The hysterical reaction of some professors at Texas’s public universities to a new state law requiring them to post their resumes and course syllabi online says more about the paranoia and elitism of the professoriate than about the supposed witch-hunting mentality behind the new law.
The law, Texas House Bill 2504, passed in May 2009, requires all instructors at state universities, starting this fall, to post online the syllabi for the courses they’ll be teaching; their curricula vitae a list of their published works, and their salaries. The universities’ per-student attendance costs and departmental budgets must also be posted. The information must be searchable, accessible without a user name and password, and no more than three clicks away from the school’s home page.
The stated aim of the new law is transparency. It is one of several measures recently enacted by the Texas legislature designed to give state residents accurate information about the cost and activities of government, including the pay of state employees. Other states have similar transparency laws, although Texas is the only state so far to include institutions of higher learning in its transparency mandate.
From the reaction of some of the state’s professors–recently reported in the Dallas Morning News–you would think that HB 2504 had been rammed through the legislature by the ghost of Joe McCarthy. The Texas Conference of the American Association of University Professors, in a demand to have the law repealed, called it a costly “unfunded mandate” that would have a chilling effect on classroom discussion of controversial subjects. In a newsletter quoted by the Morning News the conference declared, “As far as any of us can tell, this is an attempt by cultural conservatives to identify course content they might view as undesirable, and is thus clearly an attack on academic freedom.”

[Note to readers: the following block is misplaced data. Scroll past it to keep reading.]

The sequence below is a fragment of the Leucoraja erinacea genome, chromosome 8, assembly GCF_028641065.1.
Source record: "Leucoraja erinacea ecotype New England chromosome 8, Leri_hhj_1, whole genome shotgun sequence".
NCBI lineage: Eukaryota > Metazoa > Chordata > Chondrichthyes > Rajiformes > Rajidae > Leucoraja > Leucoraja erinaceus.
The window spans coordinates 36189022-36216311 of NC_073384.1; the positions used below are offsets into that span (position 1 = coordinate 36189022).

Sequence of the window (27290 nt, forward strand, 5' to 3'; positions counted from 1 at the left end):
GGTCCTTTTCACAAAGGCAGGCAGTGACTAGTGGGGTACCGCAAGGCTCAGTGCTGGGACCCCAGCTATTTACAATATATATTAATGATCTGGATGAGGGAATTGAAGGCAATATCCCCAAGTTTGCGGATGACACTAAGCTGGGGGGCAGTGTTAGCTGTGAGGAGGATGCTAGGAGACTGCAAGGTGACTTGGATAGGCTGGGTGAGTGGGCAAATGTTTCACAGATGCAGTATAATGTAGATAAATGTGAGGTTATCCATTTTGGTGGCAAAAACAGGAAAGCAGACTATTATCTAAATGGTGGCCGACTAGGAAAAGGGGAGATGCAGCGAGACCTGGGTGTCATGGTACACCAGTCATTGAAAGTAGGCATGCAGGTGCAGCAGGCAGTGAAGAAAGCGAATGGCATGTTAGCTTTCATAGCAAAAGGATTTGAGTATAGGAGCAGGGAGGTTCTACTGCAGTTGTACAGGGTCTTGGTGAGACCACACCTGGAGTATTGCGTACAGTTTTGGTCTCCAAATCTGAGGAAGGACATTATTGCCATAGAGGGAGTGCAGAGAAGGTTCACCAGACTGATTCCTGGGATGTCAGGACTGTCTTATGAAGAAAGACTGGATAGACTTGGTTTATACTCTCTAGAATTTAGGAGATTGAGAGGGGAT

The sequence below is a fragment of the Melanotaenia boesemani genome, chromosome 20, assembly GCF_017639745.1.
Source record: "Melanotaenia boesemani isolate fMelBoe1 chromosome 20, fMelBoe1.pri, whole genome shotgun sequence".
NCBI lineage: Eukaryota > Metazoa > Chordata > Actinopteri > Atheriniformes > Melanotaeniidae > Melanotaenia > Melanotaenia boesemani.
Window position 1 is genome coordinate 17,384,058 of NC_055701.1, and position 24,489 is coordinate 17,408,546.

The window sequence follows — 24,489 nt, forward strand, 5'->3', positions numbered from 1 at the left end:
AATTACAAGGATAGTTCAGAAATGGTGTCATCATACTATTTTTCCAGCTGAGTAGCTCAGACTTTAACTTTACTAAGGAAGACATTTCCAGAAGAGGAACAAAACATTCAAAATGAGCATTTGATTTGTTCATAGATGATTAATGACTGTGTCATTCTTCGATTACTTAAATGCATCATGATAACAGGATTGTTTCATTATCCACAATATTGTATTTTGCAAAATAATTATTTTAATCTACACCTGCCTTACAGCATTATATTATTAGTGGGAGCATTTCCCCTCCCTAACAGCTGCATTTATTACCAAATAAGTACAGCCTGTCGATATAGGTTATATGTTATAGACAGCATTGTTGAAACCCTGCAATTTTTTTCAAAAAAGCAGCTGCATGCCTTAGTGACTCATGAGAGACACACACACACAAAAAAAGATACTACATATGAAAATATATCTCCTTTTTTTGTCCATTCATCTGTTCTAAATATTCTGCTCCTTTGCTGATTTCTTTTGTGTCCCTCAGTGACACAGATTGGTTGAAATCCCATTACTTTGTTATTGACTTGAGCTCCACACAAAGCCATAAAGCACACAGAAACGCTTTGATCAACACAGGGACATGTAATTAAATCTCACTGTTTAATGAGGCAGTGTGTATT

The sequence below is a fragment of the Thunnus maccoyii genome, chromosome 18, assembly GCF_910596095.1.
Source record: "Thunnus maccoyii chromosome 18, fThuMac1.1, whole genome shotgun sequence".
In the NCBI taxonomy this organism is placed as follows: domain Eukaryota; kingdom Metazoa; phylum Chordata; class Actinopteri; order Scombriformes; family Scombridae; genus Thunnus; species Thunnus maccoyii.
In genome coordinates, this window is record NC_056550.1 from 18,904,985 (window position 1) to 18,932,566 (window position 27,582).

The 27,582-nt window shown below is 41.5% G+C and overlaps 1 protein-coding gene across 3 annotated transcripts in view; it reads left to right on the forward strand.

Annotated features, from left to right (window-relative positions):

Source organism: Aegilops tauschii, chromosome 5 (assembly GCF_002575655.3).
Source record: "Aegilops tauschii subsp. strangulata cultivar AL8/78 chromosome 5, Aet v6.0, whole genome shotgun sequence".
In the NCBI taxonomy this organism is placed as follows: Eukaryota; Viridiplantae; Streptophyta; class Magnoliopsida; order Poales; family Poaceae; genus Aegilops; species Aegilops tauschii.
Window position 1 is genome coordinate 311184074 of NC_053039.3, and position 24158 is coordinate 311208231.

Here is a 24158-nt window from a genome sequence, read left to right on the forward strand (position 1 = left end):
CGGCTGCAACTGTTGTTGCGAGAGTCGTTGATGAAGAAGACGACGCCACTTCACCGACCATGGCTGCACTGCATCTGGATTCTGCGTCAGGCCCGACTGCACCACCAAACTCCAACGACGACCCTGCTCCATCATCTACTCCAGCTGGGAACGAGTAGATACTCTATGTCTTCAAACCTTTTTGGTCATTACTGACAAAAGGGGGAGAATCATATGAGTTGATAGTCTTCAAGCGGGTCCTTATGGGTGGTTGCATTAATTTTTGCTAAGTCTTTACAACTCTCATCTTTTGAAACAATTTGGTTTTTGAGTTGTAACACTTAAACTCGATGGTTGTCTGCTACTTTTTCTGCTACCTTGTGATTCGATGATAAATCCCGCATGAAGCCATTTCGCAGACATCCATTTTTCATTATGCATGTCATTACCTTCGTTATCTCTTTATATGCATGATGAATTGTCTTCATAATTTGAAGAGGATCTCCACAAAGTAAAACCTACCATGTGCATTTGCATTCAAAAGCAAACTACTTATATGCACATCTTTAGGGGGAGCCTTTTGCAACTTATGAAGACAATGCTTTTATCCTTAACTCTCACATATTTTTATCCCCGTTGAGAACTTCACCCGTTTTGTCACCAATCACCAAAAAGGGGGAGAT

Mary Leaf, speaker of the faculty senate at the University of Texas-Dallas, took a How Dare the Great Unwashed? stance, telling the Morning News that requring professors to put their resumes online implies that they’re not qualified to teach their classes–“an insulting mistrust of higher education faculty.” Peer review, not the general public should decide who is qualified to teach at a university, she said. “Faculty in the United States decide the curriculum,” Leaf said. “The people behind this are opposed to that and are trying to undermine it. The law really isn’t primarily about giving students better information, but about giving people who want to attack higher education better information. We’re not against transparency. We’re against being attacked by our enemies.”
Such objections don’t seem reality-based, to say the least. For one thing, although HB 2504 had a Republican (hence potentially conservative) sponsor, State Rep. Lois Kolkhurst, whose district includes Austin, home of the University of Texas’s flagship campus, it passed the state legislature on a unanimous vote that reflected bipartisan support. Second, Texas taxpayers–and students and parents of students in particular–certainly have a right to know how money is being spent by institutions supported by their tax dollars. On the issue of posting faculty salaries, for example, the Texas Public Policy Foundation points out that the state of Texas spends more than a half-billion dollars a year to pay the bulk of faculty salaries in the public system–and that other state employee salaries are a matter of public record. (Kolkhorst told the Dallas Morning News that professors who want to keep their pay confidential should be working for private, not public universities.) As for posting departmental budgets, the Texas Public Policy Foundation notes that average operating costs at Texas public universities have risen by $3,853 per student over the past eight years even though state appropriations have remained constant.
Furthermore, many universities and their faculty already use the Internet to post voluntarily the very information that Texas now requires to be placed online. Click onto the websites of elite institutions such as Duke or Stanford–not to mention hundreds of other colleges and universities public and private–and you will find detailed web pages for each faculty member, including publications, awards, and lists of courses taught. The University of Texas-Arlington, for example, has been posting professor-profiles since 2005. Many professors also place their course syllabi online for public consumption. It is thus hard to take seriously the claims of some Texas professors that the new mandate places an unfair or particularly expensive burden on them or their institutions.